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Ant Farm

Ant Farm

Overall satisfaction

3/5

Acquired: Other

Gender: N/A

Appearance

3/5

Temperament

3/5

Easy to handle

3/5

Visibility

5/5

Easy to keep

5/5

Health

2/5

ActivityLevel

3/5

ANTicipation

By

Tennessee, United States

Posted May 29, 2013

When my youngest daughter Anna was in the first grade she brought home a surprise.
"Mommy, Mommy, look the teacher gave everyone in my class an ant farm!"
My little blonde haired, blue eyed girl held up the enclosure proudly as the ants milled around inside behind the glass and as she displayed her new found possession, I became nervous.
Now mind you, I am not one of those women who squeals and screams every time an insect lands on her but I wasn't very confident about that ant farm being in my house. As a matter of fact, I had a high anticipation that my curious little girl would some how set her little pets free inside of my home and I felt I needed to understand these little creatures more and what to do if they left the farm for the big city which was my house.
I have always been a researcher of things and felt these ants needed to be studied. I needed to find out what type of ant they were, how long they would live and what to do if you had an ant farm on the loose in your house so I sat down and found out some info on the little buggers.
They were harvester ants which are primarily foragers and scavengers. During the summer and fall, they gather seeds from a radius around their nest stretching as far as 3.5 meters. These seeds are then stored in special underground chambers called "granaries," which supply the colony with a steady food stream through the winter. In addition, harvester ants will scavenge the corpses of dead insects, though they rarely hunt their own prey. Like all ants, harvesters go through a 4 stage life-cycle. They begin as small, fleshy eggs that are approximately 0.5 mm in length. Eventually these eggs hatch, and the ants emerge as larvae. With long goose-necked bodies and no legs, larvae are unidentifiable as ants except for their heads. They spend all their time in the nest to eat and grow and when they've stored enough energy, they weave a cocoon around themselves and enter the pupal phase. Like caterpillars to butterflies, this pupal phase is their final transformation and when they emerge from their cocoon, they are full grown ants.
As I was researching, I found out a fact which made me sad. They do not have a queen in ants farms because of the fear of overpopulation and to lower the sting from soldier ants. Because of not having a queen the ants only live a few short months. My research told me if the ants got free soap and water would work to get rid of them but I didn't want to hurt the little guys, I just didn't want them milling all over my house so I prayed my daughter Anna would look at them instead of letting them go.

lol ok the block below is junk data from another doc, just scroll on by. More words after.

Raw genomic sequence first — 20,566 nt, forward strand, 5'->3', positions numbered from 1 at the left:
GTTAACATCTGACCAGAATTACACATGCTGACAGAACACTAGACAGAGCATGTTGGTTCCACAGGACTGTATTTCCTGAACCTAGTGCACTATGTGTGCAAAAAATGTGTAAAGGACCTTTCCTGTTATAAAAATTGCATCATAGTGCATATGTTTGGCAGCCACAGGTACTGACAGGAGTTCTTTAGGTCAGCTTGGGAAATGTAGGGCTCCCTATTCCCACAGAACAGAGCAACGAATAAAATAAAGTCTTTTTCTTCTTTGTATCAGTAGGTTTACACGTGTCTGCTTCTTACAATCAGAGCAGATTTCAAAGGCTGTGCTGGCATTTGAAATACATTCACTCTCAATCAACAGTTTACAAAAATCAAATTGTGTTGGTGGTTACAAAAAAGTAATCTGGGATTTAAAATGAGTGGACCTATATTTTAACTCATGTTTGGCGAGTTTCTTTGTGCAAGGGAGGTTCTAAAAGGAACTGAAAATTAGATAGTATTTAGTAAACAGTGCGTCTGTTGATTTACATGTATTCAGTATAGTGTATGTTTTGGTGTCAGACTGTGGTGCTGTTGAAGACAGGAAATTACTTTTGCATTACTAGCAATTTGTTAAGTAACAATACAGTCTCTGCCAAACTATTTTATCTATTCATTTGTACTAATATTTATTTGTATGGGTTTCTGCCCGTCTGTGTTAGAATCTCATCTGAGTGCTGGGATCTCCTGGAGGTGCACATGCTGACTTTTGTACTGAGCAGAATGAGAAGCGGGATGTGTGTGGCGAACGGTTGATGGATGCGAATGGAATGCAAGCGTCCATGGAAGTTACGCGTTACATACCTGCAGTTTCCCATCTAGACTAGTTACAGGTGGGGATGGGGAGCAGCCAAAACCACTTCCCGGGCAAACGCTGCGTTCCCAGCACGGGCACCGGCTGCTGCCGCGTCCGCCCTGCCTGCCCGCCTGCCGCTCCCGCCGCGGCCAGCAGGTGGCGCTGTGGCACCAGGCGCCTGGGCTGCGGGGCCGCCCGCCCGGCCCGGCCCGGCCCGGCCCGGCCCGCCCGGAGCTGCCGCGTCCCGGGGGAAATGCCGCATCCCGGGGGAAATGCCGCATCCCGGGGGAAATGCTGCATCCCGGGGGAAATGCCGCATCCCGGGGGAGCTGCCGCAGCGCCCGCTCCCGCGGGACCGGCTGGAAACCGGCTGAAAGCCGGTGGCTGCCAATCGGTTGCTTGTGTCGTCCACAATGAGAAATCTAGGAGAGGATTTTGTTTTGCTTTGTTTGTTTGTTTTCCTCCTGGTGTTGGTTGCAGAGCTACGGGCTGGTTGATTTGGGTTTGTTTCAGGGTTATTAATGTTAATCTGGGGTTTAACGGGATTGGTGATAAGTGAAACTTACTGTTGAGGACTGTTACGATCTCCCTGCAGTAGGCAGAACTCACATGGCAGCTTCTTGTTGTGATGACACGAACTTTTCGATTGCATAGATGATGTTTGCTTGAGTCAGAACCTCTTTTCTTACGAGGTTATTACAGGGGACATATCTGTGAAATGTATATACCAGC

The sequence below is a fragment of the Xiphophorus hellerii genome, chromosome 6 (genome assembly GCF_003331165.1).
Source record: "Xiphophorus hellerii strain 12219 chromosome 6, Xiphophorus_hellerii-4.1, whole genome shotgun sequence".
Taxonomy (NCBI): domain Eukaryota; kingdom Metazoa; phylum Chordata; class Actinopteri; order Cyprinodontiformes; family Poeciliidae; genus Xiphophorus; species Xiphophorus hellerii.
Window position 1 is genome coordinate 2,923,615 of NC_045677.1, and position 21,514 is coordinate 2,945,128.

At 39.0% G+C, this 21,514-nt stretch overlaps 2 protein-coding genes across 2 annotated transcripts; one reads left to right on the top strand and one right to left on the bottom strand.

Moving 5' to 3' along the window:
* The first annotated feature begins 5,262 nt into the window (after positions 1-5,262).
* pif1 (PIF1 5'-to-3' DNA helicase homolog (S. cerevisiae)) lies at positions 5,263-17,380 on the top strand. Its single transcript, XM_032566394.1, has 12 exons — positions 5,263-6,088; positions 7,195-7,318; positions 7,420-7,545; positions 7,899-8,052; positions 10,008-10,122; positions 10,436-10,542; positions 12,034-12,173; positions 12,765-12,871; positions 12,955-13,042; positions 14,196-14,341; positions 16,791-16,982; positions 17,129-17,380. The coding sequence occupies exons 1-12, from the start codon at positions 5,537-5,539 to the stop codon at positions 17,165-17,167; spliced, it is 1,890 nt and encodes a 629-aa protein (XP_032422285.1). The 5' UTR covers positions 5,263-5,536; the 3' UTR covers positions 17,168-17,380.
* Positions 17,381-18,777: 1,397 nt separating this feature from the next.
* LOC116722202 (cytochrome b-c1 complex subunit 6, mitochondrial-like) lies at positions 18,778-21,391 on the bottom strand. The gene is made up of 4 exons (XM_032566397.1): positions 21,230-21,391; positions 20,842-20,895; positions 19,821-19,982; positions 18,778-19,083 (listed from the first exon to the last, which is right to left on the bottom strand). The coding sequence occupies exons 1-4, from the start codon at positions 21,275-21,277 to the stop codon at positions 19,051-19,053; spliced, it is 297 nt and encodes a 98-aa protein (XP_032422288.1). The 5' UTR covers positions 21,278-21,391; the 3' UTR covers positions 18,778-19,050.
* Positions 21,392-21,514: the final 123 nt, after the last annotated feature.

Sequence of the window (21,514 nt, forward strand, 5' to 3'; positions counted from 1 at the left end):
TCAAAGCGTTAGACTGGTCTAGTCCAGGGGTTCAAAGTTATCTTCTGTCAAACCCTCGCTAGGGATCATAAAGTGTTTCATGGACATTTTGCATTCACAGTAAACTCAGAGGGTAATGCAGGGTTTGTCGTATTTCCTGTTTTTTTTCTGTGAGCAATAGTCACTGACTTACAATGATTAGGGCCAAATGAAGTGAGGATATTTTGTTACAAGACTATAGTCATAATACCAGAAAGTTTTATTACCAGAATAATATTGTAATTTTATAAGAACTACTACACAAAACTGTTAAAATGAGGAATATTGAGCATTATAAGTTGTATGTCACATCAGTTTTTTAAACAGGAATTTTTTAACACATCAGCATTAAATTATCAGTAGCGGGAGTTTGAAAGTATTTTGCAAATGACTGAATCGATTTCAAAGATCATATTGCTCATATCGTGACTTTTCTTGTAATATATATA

A couple of weeks later Anna came up to me in the kitchen with a sad expression across her face.
"What's wrong, Sweetheart?"
Anna looked up at me with her beautiful blue-green eyes before answering, "Mommy, I felt so bad for the ants so I let them go."
My ant nightmare was coming true. She had let them go and they were milling through my house and would be crawling all over everything. As I panicked inside of myself, I managed to keep a straight face as I asked her to repeat what she had just said, "Sweetie, what did you just say?"
"I let the ants go Mommy. I felt so bad for them being cooped up so I set them free."
"That's what I thought you just said. Oh no, what can I do?"
I began thinking about the soap and water with the dread riding in my chest of hurting the ants. I do not like to harm animals of any genre so the thought of spraying these little creatures made me feel horrible.
"Mommy, what's the matter?"
"Sweetheart, Mommy's fine, I just have to figure out how to get your ants out of the house."
"No you dont," Anna said, "they won't hurt you."
"I know Anna but I don't want them in my house."
"They are not in the house Mommy, I let them go outside. If I had let them loose in here it would have just been a bigger ant farm and they wouldn't have been free."
Relief rushed over me as I heard she had set them loose outside and that I would not have to take the soap and water mixture after them. I hugged my daughter closely and as I did my feeling of being so ANTsy began to calm down.

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